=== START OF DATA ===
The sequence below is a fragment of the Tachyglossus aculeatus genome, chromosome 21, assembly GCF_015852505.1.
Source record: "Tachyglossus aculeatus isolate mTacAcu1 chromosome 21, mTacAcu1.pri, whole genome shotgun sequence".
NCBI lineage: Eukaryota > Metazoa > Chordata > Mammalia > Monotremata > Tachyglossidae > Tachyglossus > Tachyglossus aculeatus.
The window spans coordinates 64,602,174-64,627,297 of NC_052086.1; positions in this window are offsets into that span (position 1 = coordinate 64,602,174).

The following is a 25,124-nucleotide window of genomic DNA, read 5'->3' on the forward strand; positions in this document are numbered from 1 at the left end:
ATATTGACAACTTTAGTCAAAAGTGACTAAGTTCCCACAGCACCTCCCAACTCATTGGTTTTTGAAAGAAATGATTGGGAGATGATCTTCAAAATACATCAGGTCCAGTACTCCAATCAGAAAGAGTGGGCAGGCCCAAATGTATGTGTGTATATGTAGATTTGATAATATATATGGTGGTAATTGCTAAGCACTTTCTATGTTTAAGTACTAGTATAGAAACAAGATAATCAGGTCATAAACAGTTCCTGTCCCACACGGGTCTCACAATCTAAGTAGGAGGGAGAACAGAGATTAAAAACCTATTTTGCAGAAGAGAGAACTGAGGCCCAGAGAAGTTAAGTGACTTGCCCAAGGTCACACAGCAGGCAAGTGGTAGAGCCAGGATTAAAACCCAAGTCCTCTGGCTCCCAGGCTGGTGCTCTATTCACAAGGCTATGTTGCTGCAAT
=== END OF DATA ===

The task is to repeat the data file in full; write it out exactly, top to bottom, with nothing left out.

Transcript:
The sequence below is a fragment of the Tachyglossus aculeatus genome, chromosome 21, assembly GCF_015852505.1.
Source record: "Tachyglossus aculeatus isolate mTacAcu1 chromosome 21, mTacAcu1.pri, whole genome shotgun sequence".
NCBI lineage: Eukaryota > Metazoa > Chordata > Mammalia > Monotremata > Tachyglossidae > Tachyglossus > Tachyglossus aculeatus.
The window spans coordinates 64,602,174-64,627,297 of NC_052086.1; positions in this window are offsets into that span (position 1 = coordinate 64,602,174).

The following is a 25,124-nucleotide window of genomic DNA, read 5'->3' on the forward strand; positions in this document are numbered from 1 at the left end:
ATATTGACAACTTTAGTCAAAAGTGACTAAGTTCCCACAGCACCTCCCAACTCATTGGTTTTTGAAAGAAATGATTGGGAGATGATCTTCAAAATACATCAGGTCCAGTACTCCAATCAGAAAGAGTGGGCAGGCCCAAATGTATGTGTGTATATGTAGATTTGATAATATATATGGTGGTAATTGCTAAGCACTTTCTATGTTTAAGTACTAGTATAGAAACAAGATAATCAGGTCATAAACAGTTCCTGTCCCACACGGGTCTCACAATCTAAGTAGGAGGGAGAACAGAGATTAAAAACCTATTTTGCAGAAGAGAGAACTGAGGCCCAGAGAAGTTAAGTGACTTGCCCAAGGTCACACAGCAGGCAAGTGGTAGAGCCAGGATTAAAACCCAAGTCCTCTGGCTCCCAGGCTGGTGCTCTATTCACAAGGCTATGTTGCTGCAAT